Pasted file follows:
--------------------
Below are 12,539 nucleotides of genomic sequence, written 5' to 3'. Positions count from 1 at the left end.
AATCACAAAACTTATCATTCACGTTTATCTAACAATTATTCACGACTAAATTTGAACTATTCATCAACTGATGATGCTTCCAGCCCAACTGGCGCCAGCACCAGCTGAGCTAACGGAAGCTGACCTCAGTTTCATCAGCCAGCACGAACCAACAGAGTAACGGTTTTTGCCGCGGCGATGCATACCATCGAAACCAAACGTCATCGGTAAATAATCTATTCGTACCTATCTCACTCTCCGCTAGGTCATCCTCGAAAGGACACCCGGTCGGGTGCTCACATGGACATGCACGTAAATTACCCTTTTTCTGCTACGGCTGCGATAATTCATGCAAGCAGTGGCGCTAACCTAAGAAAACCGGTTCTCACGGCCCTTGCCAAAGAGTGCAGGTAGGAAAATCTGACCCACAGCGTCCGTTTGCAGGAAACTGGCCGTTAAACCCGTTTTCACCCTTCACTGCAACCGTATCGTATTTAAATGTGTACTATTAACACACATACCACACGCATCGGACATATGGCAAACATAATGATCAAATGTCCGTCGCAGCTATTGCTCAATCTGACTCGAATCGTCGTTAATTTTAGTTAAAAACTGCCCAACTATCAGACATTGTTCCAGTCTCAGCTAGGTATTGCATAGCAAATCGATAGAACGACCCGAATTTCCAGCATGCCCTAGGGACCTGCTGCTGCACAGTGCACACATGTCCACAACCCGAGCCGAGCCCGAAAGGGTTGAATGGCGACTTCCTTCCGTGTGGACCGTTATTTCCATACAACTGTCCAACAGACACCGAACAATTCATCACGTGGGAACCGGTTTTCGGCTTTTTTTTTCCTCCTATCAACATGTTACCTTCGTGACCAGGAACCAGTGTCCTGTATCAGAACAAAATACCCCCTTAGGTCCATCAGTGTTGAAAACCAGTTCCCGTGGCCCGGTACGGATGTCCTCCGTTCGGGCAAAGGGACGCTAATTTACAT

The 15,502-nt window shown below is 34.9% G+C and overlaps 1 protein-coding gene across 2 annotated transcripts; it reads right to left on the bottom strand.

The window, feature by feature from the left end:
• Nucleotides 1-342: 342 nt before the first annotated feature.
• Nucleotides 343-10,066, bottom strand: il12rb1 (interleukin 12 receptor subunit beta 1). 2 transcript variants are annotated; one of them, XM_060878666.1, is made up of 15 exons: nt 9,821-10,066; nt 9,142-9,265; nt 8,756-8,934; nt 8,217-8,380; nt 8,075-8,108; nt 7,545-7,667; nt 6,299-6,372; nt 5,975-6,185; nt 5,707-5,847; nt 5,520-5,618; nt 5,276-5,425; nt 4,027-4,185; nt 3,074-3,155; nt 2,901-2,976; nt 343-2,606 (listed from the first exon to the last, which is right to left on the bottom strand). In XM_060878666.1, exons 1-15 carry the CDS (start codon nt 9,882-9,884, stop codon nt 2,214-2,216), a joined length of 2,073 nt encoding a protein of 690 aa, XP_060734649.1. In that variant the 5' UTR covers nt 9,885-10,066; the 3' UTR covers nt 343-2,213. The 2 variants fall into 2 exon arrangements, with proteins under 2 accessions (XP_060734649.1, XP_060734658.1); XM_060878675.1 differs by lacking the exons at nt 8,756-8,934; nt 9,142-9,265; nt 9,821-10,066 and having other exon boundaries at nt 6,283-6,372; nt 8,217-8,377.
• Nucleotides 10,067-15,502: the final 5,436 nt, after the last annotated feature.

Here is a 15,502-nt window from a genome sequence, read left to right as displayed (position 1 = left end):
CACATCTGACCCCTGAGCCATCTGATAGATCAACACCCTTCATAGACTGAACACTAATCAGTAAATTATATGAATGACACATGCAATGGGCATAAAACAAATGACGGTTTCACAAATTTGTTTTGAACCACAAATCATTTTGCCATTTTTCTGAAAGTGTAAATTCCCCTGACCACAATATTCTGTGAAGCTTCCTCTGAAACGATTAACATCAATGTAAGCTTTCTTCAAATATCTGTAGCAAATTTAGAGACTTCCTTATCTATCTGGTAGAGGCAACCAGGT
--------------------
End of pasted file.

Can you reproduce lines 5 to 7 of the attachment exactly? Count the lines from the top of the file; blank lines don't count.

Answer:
• Nucleotides 1-342: 342 nt before the first annotated feature.
• Nucleotides 343-10,066, bottom strand: il12rb1 (interleukin 12 receptor subunit beta 1). 2 transcript variants are annotated; one of them, XM_060878666.1, is made up of 15 exons: nt 9,821-10,066; nt 9,142-9,265; nt 8,756-8,934; nt 8,217-8,380; nt 8,075-8,108; nt 7,545-7,667; nt 6,299-6,372; nt 5,975-6,185; nt 5,707-5,847; nt 5,520-5,618; nt 5,276-5,425; nt 4,027-4,185; nt 3,074-3,155; nt 2,901-2,976; nt 343-2,606 (listed from the first exon to the last, which is right to left on the bottom strand). In XM_060878666.1, exons 1-15 carry the CDS (start codon nt 9,882-9,884, stop codon nt 2,214-2,216), a joined length of 2,073 nt encoding a protein of 690 aa, XP_060734649.1. In that variant the 5' UTR covers nt 9,885-10,066; the 3' UTR covers nt 343-2,213. The 2 variants fall into 2 exon arrangements, with proteins under 2 accessions (XP_060734649.1, XP_060734658.1); XM_060878675.1 differs by lacking the exons at nt 8,756-8,934; nt 9,142-9,265; nt 9,821-10,066 and having other exon boundaries at nt 6,283-6,372; nt 8,217-8,377.
• Nucleotides 10,067-15,502: the final 5,436 nt, after the last annotated feature.